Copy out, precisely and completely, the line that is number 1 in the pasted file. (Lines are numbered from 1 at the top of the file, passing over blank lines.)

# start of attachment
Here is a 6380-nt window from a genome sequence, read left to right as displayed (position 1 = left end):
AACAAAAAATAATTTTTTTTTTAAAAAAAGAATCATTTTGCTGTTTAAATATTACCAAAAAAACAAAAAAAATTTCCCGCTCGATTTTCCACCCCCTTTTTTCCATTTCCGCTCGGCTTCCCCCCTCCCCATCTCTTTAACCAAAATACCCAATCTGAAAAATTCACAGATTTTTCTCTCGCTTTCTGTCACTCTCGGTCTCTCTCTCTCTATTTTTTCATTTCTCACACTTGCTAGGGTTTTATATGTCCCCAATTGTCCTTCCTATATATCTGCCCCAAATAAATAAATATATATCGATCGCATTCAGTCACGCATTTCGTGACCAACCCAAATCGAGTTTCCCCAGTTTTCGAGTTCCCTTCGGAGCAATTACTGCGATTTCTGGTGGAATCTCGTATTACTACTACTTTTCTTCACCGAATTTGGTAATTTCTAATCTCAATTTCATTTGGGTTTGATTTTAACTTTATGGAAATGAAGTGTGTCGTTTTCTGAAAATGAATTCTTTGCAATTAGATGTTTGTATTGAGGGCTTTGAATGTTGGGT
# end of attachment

Here is a 6380-nt window from a genome sequence, read left to right as displayed (position 1 = left end):